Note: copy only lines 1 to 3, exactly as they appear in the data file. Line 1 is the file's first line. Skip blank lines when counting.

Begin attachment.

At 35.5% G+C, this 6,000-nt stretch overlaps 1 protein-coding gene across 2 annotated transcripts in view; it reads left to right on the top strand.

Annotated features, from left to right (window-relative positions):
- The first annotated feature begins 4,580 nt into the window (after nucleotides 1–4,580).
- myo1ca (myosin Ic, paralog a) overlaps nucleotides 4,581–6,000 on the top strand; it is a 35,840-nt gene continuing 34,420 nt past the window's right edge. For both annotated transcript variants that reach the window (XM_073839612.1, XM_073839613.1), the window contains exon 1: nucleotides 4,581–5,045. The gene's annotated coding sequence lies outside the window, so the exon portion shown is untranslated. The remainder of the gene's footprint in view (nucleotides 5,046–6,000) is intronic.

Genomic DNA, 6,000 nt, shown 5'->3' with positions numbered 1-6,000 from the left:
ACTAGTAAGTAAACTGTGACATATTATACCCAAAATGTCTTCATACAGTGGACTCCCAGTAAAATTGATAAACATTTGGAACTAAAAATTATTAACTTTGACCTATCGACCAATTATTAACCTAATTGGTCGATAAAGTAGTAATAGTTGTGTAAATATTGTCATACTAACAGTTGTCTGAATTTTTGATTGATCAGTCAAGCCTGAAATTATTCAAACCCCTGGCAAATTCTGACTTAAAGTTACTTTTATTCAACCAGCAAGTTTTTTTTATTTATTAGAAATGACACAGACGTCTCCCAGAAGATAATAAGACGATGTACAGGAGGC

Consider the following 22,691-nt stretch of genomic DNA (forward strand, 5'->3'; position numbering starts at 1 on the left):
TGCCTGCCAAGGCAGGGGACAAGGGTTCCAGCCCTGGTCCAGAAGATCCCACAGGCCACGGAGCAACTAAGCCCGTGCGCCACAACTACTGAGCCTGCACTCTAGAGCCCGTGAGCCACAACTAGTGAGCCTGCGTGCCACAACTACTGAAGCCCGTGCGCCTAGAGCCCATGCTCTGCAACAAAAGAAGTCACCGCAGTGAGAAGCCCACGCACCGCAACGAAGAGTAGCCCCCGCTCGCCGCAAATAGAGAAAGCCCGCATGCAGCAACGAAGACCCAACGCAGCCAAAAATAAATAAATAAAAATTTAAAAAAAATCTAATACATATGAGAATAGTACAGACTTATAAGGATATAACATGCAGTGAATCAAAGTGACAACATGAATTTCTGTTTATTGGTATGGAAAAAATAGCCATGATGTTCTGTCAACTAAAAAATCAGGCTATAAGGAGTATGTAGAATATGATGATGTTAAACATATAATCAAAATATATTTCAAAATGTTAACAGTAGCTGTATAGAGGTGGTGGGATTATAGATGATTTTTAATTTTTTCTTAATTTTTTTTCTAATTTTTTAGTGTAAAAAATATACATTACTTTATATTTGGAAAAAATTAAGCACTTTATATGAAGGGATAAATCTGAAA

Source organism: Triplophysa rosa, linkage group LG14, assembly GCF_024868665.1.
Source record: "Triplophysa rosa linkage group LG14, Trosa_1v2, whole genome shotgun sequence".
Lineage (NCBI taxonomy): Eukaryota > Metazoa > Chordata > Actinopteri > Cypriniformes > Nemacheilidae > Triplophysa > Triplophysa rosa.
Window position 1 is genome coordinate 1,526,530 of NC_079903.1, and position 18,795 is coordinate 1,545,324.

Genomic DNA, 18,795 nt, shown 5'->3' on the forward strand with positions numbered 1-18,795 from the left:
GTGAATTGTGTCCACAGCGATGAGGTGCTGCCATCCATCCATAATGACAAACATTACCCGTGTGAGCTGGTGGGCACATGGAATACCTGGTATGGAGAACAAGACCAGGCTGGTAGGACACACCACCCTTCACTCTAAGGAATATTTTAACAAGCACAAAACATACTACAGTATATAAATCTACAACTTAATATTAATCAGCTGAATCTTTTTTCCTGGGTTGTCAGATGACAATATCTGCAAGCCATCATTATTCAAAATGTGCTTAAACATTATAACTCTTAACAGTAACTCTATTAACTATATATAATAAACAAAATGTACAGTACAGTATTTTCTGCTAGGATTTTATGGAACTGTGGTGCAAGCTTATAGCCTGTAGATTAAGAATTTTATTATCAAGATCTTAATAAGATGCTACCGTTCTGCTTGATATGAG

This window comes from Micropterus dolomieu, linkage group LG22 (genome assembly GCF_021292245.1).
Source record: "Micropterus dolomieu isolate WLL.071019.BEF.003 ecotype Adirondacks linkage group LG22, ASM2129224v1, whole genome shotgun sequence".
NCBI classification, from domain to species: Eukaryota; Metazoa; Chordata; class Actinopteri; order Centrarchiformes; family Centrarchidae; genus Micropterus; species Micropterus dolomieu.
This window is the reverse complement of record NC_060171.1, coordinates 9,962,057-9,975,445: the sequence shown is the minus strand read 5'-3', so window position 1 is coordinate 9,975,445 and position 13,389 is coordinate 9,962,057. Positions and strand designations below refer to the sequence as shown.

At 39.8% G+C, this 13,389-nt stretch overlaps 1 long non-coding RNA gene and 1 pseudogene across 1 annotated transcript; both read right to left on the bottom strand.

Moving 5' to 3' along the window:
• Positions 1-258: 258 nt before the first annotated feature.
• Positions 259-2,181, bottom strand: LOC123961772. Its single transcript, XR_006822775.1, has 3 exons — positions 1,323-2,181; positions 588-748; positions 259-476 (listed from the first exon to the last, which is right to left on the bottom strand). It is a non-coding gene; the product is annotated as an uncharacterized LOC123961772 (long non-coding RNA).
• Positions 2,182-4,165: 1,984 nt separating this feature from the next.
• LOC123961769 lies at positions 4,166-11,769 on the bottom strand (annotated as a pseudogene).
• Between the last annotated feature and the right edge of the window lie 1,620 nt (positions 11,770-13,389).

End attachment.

At 35.5% G+C, this 6,000-nt stretch overlaps 1 protein-coding gene across 2 annotated transcripts in view; it reads left to right on the top strand.

Annotated features, from left to right (window-relative positions):
- The first annotated feature begins 4,580 nt into the window (after nucleotides 1–4,580).